Emerging Treatment Options in Relapsed Refractory Multiple Myeloma - Episode 9
Key opinion leaders provide an overview of the recent findings from the APOLLO phase 3 study, and consider whether the findings have impacted their treatment algorithm in regards to potential for earlier response.
C. Ola Landgren, MD, PhD: Now we are switching gears to the APOLLO phase 3 trial, which used drugs we have previously used. Ajai, I believe you were the first to publish when you did DARA [daratumumab]–PomDex [pomalidomide, dexamethasone] in your single-arm Blood paper while you gave IV [intravenous] DARA [daratumumab]. The randomized phase 3 APOLLO trial that Meletios Dimopoulos presented at ASH [American Society of Hematology Annual Meeting], DARA [daratumumab] was given subcutaneously. Now I’m going to turn to Rafael: DARA [daratumumab] subcutaneously with PomDex [pomalidomide, dexamethasone], vs PomDex [pomalidomide, dexamethasone]. This was a 2:1 randomization. It was a relatively small study, with 150 or so patients. Does this change your treatment algorithm with the potential to maybe use this as an earlier line in the relapsed setting? How does the subcutaneous PomDex [pomalidomide, dexamethasone] impact you, Rafael?
Rafael Fonseca, MD: I am still digesting these data. They were puzzling to me. There was a little bit of a wet blanket to the idea of using a combination in the patients who have relapsed/refractory.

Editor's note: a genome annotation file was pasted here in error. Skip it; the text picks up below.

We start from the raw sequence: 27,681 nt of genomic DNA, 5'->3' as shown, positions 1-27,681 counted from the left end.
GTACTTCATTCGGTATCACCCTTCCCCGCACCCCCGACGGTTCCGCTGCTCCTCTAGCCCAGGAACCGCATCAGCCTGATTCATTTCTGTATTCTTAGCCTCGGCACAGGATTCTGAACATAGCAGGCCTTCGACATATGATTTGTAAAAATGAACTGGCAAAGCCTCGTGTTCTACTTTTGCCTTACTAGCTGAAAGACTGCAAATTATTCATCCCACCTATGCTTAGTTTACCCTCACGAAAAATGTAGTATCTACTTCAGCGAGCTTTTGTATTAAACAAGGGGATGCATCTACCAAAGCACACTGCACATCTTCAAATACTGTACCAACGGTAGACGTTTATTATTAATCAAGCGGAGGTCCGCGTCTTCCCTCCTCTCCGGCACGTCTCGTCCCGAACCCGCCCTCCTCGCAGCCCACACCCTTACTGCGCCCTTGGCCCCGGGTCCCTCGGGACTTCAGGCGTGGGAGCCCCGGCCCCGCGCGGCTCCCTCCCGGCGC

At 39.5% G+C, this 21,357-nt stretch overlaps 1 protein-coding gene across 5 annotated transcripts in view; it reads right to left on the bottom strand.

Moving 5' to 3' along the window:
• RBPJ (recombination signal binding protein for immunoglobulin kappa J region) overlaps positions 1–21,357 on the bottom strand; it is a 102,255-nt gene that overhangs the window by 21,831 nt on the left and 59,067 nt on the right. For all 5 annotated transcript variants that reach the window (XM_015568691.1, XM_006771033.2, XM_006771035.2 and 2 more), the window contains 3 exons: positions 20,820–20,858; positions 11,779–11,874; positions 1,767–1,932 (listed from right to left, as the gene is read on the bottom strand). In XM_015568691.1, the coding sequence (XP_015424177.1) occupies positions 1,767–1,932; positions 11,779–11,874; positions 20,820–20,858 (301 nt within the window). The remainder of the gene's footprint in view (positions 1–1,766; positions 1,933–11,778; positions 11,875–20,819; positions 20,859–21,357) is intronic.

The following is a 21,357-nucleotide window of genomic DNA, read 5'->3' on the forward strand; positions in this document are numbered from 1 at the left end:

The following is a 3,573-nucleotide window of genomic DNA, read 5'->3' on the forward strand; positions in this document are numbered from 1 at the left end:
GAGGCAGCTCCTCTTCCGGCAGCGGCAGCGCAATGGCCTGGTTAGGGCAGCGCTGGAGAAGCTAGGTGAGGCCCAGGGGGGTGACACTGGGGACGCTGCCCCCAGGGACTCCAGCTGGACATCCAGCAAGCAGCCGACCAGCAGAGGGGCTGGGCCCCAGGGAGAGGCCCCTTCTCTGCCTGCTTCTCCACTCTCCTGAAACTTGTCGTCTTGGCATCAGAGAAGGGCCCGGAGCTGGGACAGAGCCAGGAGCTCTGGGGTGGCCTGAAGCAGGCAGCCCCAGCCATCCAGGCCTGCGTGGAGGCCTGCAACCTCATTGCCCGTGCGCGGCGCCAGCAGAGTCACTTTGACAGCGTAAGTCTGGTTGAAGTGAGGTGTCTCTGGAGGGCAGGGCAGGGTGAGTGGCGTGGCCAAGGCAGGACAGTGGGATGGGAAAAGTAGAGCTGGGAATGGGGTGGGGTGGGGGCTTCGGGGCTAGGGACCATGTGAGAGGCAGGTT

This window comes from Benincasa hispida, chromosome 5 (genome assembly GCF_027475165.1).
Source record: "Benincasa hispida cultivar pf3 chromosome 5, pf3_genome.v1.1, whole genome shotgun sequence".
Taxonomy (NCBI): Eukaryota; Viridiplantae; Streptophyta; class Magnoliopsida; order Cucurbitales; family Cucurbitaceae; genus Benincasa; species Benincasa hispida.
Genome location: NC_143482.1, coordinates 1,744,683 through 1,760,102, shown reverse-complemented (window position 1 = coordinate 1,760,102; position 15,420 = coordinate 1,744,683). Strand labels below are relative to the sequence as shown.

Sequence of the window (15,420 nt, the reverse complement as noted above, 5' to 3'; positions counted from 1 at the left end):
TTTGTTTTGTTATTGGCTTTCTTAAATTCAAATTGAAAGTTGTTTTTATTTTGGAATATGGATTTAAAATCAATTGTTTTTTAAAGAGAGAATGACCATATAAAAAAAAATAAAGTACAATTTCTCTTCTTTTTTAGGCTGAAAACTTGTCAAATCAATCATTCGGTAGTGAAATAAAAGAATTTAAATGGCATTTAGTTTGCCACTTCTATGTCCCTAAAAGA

As the audience knows, the study was positive; the hazard ratio was great. However, if you look at the magnitude of months, it’s not so great. We found the median for the DPd [daratumumab, pomalidomide, dexamethasone] was 12.4 months vs 6.9; this raises more questions than answers. How does this compare with the ALLG MM14 study? Ajai has some data, and I think we need to understand it better. The key question, I don’t care about 1 to 3 lines of prior lines of therapy. I want to know the role of this combination of drugs in the setting of the first relapse, particularly in the US setting, with patients having all the prior exposures to maintenance. Some of that is associated with the trial.
To me, 1 of the most important questions that we don’t have a biomarker that can tell you whether IMiD [immunomodulatory imide drug] resists the system. It is important to note that IMiD resistance is not like TKI [tyrosine kinase inhibitors] resistance and CML [chronic myeloid leukemia]; it’s more of a gradual thing. The dosing formulation and type of IMiD might matter a lot. We saw with BiRd [clarithromycin, lenalidomide, dexamethasone].